# 4th order, single op-amp low/high pass filter + xover

This combines Conrad Hoffmans 4 pole single op filter idea with my tracking idea and was inspired by a thread on the EEVblog.

Conrads idea here (8th item down):

http://conradhoffman.com/chsw.htm

Vary the components in the table to get the -3dB point indicated. The damping is sensitive to the value of R7. If the filter is AC coupled at the input you would need a high value bias resistor to ground.

E24 table

Frequency Hz | R1 | R2,R3 | R4 |

9.07k | 2.7k | 10k | 680 |

8.24k | 3k | 11k | 750 |

7.51k | 3.3k | 12k | 820 |

6.85k | 3.6k | 13k | 910 |

6.21k | 3.9k | 15k | 1k |

5.71k | 4.3k | 16k | 1.1k |

5.16k | 4.7k | 18k | 1.2k |

4.72k | 5.1k | 20k | 1.3k |

4.23k | 5.6k | 22k | 1.5k |

3.89k | 6.2k | 24k | 1.6k |

3.49k | 6.8k | 27k | 1.8k |

3.15k | 7.5k | 30k | 2k |

2.88k | 8.2k | 33k | 2.2k |

E96 table (fragment)

Frequency | R1 | R2,3 | R4 |

7.5k | 3.32k | 12.1k | 825 |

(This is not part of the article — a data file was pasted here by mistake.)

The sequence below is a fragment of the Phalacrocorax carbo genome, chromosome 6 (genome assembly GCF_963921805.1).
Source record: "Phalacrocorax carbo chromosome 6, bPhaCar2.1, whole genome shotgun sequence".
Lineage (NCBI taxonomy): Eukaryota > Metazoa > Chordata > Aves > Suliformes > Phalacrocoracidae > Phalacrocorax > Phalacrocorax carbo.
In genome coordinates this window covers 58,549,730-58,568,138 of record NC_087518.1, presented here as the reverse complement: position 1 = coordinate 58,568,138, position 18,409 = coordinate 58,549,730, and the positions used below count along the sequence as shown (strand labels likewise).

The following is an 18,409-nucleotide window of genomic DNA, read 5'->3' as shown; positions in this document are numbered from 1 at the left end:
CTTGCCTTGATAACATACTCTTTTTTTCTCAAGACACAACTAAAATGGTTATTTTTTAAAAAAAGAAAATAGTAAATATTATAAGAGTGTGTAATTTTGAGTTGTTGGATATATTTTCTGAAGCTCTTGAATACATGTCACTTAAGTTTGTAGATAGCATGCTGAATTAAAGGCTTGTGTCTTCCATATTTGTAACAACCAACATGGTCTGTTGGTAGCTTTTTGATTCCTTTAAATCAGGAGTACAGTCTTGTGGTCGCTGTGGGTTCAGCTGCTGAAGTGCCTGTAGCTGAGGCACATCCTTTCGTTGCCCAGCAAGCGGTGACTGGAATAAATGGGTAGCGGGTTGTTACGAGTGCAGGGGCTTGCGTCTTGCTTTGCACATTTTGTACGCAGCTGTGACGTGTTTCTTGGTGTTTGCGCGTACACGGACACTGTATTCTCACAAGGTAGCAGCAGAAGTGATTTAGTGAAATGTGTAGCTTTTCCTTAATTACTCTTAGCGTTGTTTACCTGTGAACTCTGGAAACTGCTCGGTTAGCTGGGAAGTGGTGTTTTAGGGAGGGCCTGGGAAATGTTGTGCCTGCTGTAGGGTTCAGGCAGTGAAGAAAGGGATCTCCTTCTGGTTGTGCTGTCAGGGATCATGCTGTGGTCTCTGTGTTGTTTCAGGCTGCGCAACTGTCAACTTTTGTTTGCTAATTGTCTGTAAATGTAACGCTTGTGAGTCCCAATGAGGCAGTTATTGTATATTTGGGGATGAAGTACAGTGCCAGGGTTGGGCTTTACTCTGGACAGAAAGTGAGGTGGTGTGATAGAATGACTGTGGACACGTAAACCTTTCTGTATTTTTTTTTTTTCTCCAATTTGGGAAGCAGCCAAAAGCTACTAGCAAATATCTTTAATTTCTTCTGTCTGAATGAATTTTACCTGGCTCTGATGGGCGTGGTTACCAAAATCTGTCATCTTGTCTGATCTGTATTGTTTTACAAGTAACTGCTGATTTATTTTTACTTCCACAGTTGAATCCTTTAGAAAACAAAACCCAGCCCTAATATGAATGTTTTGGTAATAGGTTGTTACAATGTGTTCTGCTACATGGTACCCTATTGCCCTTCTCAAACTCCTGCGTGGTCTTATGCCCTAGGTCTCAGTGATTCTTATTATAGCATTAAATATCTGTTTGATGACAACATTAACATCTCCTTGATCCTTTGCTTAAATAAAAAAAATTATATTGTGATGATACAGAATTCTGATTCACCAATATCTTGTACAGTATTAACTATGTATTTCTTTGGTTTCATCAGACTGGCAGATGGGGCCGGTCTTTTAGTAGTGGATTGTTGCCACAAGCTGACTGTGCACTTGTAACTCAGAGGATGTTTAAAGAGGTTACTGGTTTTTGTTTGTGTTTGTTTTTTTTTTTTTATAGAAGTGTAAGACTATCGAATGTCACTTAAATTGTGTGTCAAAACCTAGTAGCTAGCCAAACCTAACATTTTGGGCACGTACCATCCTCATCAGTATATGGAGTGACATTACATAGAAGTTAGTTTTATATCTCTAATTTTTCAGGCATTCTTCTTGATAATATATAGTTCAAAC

7.34k | 3.4k | 12.4k | 845 |

7.13k | 3.48k | 12.7k | 866 |

6.96k | 3.57k | 13k | 887 |

6.83k | 3.65k | 13.3k | 909 |

Response as R7 is varied from 0 through 500R to 1k. The frequencies in the tables have been revised and R7 should be 360 ohm to make the 180 degree phase change the same as the -3db point. The ease of tweaking the damping with a single resistor is a blessing and a curse.

I made a high pass filter by swapping resistances for reactances and vice versa. I emulated the well known LR 4th order crossover by tweaking the damping and paying attention to the phase tracking.

For a flatter combined response (as shown in grey) I made R5 and R12 10.05k by putting 51 ohms in series with a 10k. The curse is that the 10k resistor pairs R5/6 and R12/13 have to be matched to 0.1%. This makes the individual responses more Bessel than Butterworth. Note how linear the phase is at the crossover point.Vary the components in the table to get the crossover frequency indicated.

Frequency Hz | R1 | R2,R3 | R4 | R8-11 |

2.94k | 5.6k | 22k | 1.5k | 11k |

2.67k | 6.2k | 24k | 1.6k | 12k |